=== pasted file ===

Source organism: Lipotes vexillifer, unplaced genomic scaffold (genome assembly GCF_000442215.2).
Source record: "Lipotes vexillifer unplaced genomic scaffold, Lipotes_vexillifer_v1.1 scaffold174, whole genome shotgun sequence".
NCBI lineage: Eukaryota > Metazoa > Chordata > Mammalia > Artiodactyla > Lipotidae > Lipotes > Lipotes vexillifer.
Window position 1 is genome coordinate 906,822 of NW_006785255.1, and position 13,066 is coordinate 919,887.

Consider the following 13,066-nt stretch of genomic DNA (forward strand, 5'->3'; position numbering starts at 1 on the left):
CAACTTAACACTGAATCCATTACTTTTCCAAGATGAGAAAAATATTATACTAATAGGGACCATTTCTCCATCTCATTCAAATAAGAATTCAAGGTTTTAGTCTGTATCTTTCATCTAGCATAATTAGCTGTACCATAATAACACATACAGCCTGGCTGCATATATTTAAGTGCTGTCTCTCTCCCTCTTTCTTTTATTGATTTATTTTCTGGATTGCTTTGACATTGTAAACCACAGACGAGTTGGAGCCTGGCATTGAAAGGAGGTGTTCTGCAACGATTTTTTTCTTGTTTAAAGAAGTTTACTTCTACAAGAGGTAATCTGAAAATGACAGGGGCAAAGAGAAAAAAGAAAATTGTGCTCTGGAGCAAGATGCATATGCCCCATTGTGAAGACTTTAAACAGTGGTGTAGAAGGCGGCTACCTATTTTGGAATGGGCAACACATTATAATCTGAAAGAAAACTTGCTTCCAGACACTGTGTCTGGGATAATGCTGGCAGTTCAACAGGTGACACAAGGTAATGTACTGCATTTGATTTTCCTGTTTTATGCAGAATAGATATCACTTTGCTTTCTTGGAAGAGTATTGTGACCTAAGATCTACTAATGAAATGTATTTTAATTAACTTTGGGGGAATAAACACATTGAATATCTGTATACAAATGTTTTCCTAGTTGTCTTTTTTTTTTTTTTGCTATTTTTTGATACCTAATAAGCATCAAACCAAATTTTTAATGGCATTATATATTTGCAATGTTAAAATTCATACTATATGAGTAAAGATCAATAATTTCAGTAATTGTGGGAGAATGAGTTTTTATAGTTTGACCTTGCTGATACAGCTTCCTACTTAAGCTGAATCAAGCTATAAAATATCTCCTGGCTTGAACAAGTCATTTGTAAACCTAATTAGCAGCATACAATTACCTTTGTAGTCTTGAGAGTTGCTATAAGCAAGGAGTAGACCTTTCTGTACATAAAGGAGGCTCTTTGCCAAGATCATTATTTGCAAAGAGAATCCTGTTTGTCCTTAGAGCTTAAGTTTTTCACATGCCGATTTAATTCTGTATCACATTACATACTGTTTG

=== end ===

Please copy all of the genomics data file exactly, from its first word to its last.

Source organism: Lipotes vexillifer, unplaced genomic scaffold (genome assembly GCF_000442215.2).
Source record: "Lipotes vexillifer unplaced genomic scaffold, Lipotes_vexillifer_v1.1 scaffold174, whole genome shotgun sequence".
NCBI lineage: Eukaryota > Metazoa > Chordata > Mammalia > Artiodactyla > Lipotidae > Lipotes > Lipotes vexillifer.
Window position 1 is genome coordinate 906,822 of NW_006785255.1, and position 13,066 is coordinate 919,887.

Consider the following 13,066-nt stretch of genomic DNA (forward strand, 5'->3'; position numbering starts at 1 on the left):
CAACTTAACACTGAATCCATTACTTTTCCAAGATGAGAAAAATATTATACTAATAGGGACCATTTCTCCATCTCATTCAAATAAGAATTCAAGGTTTTAGTCTGTATCTTTCATCTAGCATAATTAGCTGTACCATAATAACACATACAGCCTGGCTGCATATATTTAAGTGCTGTCTCTCTCCCTCTTTCTTTTATTGATTTATTTTCTGGATTGCTTTGACATTGTAAACCACAGACGAGTTGGAGCCTGGCATTGAAAGGAGGTGTTCTGCAACGATTTTTTTCTTGTTTAAAGAAGTTTACTTCTACAAGAGGTAATCTGAAAATGACAGGGGCAAAGAGAAAAAAGAAAATTGTGCTCTGGAGCAAGATGCATATGCCCCATTGTGAAGACTTTAAACAGTGGTGTAGAAGGCGGCTACCTATTTTGGAATGGGCAACACATTATAATCTGAAAGAAAACTTGCTTCCAGACACTGTGTCTGGGATAATGCTGGCAGTTCAACAGGTGACACAAGGTAATGTACTGCATTTGATTTTCCTGTTTTATGCAGAATAGATATCACTTTGCTTTCTTGGAAGAGTATTGTGACCTAAGATCTACTAATGAAATGTATTTTAATTAACTTTGGGGGAATAAACACATTGAATATCTGTATACAAATGTTTTCCTAGTTGTCTTTTTTTTTTTTTTGCTATTTTTTGATACCTAATAAGCATCAAACCAAATTTTTAATGGCATTATATATTTGCAATGTTAAAATTCATACTATATGAGTAAAGATCAATAATTTCAGTAATTGTGGGAGAATGAGTTTTTATAGTTTGACCTTGCTGATACAGCTTCCTACTTAAGCTGAATCAAGCTATAAAATATCTCCTGGCTTGAACAAGTCATTTGTAAACCTAATTAGCAGCATACAATTACCTTTGTAGTCTTGAGAGTTGCTATAAGCAAGGAGTAGACCTTTCTGTACATAAAGGAGGCTCTTTGCCAAGATCATTATTTGCAAAGAGAATCCTGTTTGTCCTTAGAGCTTAAGTTTTTCACATGCCGATTTAATTCTGTATCACATTACATACTGTTTG